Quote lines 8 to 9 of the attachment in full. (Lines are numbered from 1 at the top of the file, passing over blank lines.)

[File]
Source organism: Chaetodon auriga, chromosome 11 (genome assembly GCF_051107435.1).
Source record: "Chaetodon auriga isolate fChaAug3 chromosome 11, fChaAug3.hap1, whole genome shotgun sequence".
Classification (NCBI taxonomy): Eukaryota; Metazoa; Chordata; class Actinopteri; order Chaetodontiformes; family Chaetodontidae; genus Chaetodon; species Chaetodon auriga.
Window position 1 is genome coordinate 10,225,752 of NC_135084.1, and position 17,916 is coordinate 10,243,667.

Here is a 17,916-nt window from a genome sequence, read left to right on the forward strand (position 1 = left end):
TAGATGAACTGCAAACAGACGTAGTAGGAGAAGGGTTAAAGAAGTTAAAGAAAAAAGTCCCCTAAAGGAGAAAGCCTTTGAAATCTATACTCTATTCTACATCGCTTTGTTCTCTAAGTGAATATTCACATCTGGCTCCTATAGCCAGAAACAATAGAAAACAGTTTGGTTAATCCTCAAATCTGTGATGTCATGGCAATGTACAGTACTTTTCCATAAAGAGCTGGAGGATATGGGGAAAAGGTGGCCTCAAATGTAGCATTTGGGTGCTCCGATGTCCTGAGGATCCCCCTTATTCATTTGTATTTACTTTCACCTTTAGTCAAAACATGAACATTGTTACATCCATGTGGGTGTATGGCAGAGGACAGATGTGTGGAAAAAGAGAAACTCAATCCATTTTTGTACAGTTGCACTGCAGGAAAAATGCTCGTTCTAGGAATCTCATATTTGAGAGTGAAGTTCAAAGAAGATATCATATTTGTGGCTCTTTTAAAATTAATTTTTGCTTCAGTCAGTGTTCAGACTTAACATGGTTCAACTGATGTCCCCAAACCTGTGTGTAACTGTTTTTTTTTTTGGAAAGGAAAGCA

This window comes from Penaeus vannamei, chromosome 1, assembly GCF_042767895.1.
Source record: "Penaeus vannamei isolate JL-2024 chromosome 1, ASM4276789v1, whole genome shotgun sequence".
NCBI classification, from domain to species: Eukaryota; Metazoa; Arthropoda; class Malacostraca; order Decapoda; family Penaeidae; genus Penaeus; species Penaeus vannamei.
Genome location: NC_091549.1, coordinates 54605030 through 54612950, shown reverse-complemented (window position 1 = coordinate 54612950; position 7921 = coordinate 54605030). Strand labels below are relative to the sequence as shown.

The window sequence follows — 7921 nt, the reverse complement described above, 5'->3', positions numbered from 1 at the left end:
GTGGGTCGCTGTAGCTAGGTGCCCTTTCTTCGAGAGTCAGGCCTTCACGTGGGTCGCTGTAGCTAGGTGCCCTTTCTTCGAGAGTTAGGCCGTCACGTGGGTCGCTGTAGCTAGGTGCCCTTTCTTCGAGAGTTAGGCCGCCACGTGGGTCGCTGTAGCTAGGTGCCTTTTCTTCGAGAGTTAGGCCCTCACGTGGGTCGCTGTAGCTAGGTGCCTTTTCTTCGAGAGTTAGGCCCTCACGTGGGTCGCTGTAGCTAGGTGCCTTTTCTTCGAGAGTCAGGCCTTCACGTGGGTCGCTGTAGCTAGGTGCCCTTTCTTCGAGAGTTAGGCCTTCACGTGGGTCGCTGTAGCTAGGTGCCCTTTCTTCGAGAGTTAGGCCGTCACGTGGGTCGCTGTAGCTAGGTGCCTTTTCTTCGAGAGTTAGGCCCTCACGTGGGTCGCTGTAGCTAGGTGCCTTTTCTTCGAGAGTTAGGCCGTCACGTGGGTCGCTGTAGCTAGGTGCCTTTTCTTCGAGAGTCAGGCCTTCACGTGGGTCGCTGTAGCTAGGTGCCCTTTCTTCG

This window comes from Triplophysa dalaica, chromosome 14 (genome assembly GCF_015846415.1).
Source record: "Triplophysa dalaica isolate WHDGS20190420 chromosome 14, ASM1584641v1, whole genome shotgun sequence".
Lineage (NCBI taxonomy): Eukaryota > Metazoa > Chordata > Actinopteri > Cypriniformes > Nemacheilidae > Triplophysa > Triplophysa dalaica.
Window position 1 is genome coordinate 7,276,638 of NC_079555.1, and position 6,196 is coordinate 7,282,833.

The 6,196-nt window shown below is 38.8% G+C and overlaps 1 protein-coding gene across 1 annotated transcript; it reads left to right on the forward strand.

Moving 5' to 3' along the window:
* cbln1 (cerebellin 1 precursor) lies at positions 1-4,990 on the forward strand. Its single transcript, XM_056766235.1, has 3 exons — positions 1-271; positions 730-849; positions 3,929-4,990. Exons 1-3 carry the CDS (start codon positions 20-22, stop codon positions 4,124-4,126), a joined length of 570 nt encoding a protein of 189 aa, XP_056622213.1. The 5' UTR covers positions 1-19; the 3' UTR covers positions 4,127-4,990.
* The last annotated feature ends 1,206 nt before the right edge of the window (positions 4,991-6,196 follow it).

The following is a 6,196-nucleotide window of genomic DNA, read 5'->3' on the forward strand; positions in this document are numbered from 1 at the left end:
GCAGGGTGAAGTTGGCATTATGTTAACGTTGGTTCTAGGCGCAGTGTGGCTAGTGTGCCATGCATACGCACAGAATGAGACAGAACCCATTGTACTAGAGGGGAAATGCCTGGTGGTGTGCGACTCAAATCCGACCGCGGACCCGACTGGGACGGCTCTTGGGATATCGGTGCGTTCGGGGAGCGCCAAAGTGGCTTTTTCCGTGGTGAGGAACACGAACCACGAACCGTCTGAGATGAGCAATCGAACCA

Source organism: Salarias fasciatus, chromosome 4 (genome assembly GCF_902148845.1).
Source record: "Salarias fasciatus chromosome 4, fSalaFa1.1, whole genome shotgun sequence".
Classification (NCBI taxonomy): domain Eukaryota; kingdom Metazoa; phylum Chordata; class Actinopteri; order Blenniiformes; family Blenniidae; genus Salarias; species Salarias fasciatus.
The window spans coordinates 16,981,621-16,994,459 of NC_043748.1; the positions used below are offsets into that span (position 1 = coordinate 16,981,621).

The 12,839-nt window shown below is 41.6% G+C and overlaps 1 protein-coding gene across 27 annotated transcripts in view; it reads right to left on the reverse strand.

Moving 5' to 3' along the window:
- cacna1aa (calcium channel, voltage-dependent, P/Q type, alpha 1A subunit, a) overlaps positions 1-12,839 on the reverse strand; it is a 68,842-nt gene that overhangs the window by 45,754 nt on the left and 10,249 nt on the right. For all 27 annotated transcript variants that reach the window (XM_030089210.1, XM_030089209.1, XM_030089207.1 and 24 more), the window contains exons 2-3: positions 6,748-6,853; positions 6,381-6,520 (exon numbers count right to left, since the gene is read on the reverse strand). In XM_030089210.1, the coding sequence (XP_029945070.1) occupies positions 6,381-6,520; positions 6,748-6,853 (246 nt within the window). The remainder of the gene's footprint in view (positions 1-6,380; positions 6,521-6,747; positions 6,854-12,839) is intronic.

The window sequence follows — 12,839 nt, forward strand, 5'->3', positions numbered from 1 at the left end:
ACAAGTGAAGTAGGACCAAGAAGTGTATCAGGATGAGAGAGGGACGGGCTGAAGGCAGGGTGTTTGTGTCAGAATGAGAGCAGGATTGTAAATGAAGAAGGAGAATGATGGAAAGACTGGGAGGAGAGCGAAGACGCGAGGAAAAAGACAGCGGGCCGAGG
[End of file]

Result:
Source record: "Penaeus vannamei isolate JL-2024 chromosome 1, ASM4276789v1, whole genome shotgun sequence".
NCBI classification, from domain to species: Eukaryota; Metazoa; Arthropoda; class Malacostraca; order Decapoda; family Penaeidae; genus Penaeus; species Penaeus vannamei.